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Ashuri, B, Kashani, H, Molenaar, K R, Lee, S and Lu, J (2012) Risk-Neutral Pricing Approach for Evaluating BOT Highway Projects with Government Minimum Revenue Guarantee Options. Journal of Construction Engineering and Management, 138(04), 545–57.

  • Type: Journal Article
  • Keywords: Infrastructure; Build/Operate/Transfer; Risk management; Stochastic models; Toll roads; Partnerships; Government; Pricing; Real options; Infrastructure; Build-operate-transfer; Risk management; Stochastic models; Toll roads; Public-private partnership; Go
  • ISBN/ISSN: 0733-9364
  • URL: https://doi.org/10.1061/(ASCE)CO.1943-7862.0000447
  • Abstract:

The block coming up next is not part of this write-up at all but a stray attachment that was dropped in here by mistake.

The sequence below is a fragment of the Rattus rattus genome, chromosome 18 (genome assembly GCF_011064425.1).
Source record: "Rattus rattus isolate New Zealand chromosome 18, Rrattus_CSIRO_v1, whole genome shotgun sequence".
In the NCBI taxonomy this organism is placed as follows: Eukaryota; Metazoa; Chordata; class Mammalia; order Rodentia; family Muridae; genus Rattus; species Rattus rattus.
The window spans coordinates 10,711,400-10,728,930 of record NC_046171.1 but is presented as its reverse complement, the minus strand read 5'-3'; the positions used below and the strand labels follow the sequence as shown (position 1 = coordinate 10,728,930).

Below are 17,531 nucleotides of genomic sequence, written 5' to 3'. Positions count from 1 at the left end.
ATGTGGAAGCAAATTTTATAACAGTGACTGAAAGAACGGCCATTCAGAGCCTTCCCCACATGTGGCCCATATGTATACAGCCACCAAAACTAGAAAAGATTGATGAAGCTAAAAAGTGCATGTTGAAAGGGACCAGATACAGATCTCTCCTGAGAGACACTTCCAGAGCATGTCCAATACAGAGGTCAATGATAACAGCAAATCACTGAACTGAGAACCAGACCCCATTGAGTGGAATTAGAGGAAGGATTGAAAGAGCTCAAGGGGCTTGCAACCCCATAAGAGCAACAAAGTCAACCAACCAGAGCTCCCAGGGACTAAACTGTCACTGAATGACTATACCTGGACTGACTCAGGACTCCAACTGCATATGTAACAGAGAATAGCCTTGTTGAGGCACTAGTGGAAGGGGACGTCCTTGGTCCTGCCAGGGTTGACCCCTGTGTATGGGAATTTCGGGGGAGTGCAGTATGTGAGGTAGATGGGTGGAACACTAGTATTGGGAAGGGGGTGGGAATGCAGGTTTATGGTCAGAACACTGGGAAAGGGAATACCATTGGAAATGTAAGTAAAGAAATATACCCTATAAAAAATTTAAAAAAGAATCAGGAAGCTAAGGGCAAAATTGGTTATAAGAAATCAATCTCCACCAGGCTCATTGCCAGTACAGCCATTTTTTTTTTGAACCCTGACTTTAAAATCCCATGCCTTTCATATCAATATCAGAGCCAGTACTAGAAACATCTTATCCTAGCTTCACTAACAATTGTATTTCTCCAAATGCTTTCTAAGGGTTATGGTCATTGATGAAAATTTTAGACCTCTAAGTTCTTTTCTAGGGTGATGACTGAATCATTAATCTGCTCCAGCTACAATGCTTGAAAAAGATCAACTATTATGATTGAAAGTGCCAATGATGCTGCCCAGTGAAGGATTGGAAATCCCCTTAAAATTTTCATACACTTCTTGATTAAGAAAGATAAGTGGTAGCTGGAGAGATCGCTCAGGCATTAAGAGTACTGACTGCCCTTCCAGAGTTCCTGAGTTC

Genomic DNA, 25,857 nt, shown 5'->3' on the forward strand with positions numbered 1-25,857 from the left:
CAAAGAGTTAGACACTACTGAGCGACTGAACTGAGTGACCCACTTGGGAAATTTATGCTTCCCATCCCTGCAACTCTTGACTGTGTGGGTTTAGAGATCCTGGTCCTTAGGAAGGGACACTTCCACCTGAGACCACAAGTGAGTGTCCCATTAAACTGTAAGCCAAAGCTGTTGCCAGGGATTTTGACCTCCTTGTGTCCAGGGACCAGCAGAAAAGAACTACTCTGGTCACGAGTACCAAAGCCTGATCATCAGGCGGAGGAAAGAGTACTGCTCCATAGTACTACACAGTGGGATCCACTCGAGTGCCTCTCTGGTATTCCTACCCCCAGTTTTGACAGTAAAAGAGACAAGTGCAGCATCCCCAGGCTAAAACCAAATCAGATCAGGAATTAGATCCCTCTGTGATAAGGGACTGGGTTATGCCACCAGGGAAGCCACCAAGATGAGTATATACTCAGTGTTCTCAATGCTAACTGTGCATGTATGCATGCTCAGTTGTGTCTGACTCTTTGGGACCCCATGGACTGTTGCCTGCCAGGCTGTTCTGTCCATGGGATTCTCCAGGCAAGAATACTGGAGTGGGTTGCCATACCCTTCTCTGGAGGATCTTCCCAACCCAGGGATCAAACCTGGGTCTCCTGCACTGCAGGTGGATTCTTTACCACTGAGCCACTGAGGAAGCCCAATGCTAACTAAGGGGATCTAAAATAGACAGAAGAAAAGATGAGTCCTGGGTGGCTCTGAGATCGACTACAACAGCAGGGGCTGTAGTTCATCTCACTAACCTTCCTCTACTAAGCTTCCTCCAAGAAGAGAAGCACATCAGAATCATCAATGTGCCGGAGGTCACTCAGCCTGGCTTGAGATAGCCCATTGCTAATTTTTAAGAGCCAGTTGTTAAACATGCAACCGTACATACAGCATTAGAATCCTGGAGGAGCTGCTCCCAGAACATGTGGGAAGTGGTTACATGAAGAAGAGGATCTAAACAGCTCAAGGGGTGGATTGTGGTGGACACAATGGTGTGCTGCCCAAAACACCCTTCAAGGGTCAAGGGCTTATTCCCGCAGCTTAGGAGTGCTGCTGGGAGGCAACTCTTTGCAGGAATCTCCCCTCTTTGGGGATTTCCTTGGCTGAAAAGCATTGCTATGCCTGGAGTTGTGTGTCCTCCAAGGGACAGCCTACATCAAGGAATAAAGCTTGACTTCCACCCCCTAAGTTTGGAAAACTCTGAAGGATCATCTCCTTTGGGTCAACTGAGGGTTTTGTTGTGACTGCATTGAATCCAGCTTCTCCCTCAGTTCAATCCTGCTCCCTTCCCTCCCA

Build-operate-transfer (BOT) is a public-private partnership (PPP) project delivery system for the financing, development, and operations of highway projects around the world. Uncertainty about future traffic demands is one of the most important risk factors in the operations phase of a BOT project. There is a considerable amount of evidence indicating that the improper consideration of this uncertainty contributes to the financial failure of BOT projects. The inherent limitation of conventional economic analysis methods contributes to this uncertainty; most notably the net present value (NPV) approach that is typically used in the economic valuation of BOT projects. In addition, the NPV approach is insufficient to determine the correct market value of minimum revenue guarantee (MRG) options. The government offers MRG options to the concessionaire as a revenue risk-sharing strategy in BOT projects. The authors apply the real options theory from finance/decision science to explicitly price MRG options in BOT projects. This real options model has several prominent attributes that make it different from NPV models. It uses a market-based option pricing approach called risk-neutral valuation method to determine the correct value of MRG options. Unlike the other models, this approach treats the risk of underestimating future traffic demands internally and adjusts for the traffic market risk in the valuation of MRG options. The authors’ approach also describes a procedure for characterizing the concessionaire’s economic risk profile under uncertainty about future traffic demands. In addition, it uses real options analysis to price MRG and traffic revenue cap (TRC) options as compound options and determines their effects on the concessionaire’s economic risk profile. The probability distributions of when the concessionaire may request MRG and when the public sector may receive additional revenues as TRC options are also presented. Further, the distributions of the number of times that the concessionaire may request the MRG option and the number of times that the public sector may receive additional revenue are characterized. Finally, this model identifies the probability distributions of the present value of MRG options and the present value of total additional revenues recalled by the public sector. The proposed model can help public and private sectors better analyze and understand the economic risk of BOT projects under uncertainty about future traffic demands. The private sector can use this proposed model to make better entry decisions to BOT highway projects considering the level of support provided by the government. The government can also use this proposed model to identify the appropriate MRG levels to encourage private investments without comprising future budgetary strength.